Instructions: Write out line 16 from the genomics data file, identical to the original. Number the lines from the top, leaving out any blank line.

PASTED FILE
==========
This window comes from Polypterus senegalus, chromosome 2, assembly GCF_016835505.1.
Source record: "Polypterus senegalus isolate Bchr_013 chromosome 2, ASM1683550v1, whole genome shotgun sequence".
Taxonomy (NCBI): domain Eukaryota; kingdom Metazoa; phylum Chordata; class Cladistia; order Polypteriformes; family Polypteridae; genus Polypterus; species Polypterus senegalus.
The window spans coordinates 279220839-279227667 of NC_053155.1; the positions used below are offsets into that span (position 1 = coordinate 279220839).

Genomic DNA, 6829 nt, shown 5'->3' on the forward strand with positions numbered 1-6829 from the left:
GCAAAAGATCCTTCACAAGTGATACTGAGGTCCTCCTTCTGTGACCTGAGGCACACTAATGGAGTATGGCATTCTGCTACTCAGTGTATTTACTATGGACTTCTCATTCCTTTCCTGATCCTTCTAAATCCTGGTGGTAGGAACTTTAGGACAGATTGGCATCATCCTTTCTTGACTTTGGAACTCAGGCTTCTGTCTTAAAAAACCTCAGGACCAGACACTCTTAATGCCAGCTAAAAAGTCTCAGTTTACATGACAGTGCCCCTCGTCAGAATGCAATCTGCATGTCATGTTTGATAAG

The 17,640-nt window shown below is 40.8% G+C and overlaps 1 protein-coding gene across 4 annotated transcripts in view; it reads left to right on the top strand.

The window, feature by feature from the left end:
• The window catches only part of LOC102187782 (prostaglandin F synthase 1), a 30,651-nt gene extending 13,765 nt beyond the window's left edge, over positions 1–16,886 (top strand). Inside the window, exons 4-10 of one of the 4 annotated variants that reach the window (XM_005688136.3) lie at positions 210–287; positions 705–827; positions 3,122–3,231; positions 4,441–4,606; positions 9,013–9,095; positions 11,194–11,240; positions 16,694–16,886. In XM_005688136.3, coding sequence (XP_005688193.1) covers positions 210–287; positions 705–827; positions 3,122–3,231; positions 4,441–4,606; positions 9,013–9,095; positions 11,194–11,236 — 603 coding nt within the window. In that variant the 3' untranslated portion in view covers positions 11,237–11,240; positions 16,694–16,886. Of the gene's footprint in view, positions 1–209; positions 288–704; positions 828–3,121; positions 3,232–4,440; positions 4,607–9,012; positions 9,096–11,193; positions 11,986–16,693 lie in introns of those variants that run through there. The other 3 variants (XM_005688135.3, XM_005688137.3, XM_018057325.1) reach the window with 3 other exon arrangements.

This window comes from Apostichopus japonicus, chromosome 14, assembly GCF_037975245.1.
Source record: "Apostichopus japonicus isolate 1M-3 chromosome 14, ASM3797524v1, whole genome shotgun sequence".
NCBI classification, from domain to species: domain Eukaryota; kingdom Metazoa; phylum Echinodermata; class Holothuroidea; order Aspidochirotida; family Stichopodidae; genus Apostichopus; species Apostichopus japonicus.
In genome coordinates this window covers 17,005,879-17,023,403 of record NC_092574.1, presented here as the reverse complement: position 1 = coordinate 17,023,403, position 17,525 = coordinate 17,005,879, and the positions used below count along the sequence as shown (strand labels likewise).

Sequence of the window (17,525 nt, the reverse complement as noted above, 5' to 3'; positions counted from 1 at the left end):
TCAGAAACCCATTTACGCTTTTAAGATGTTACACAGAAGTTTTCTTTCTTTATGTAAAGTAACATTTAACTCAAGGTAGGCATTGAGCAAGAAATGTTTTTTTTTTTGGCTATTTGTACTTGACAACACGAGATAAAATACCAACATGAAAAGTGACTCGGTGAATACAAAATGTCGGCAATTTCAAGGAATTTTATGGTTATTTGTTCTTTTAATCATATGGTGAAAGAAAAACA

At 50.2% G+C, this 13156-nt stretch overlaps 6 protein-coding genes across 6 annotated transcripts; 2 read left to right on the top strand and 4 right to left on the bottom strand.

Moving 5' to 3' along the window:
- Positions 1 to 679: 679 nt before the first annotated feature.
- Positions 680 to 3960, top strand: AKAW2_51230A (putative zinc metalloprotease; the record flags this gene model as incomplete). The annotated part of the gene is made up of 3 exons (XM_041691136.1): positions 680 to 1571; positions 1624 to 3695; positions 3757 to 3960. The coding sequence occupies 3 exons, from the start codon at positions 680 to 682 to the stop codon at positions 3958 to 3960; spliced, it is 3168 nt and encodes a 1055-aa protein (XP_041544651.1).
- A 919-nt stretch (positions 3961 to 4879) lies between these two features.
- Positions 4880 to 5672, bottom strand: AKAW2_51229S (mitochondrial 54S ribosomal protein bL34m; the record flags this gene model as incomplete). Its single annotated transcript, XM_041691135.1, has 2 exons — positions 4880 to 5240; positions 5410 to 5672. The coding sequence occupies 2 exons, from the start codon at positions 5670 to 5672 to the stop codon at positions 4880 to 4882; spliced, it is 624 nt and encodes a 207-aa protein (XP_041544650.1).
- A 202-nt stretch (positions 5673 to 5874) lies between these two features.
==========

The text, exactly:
At 50.2% G+C, this 13156-nt stretch overlaps 6 protein-coding genes across 6 annotated transcripts; 2 read left to right on the top strand and 4 right to left on the bottom strand.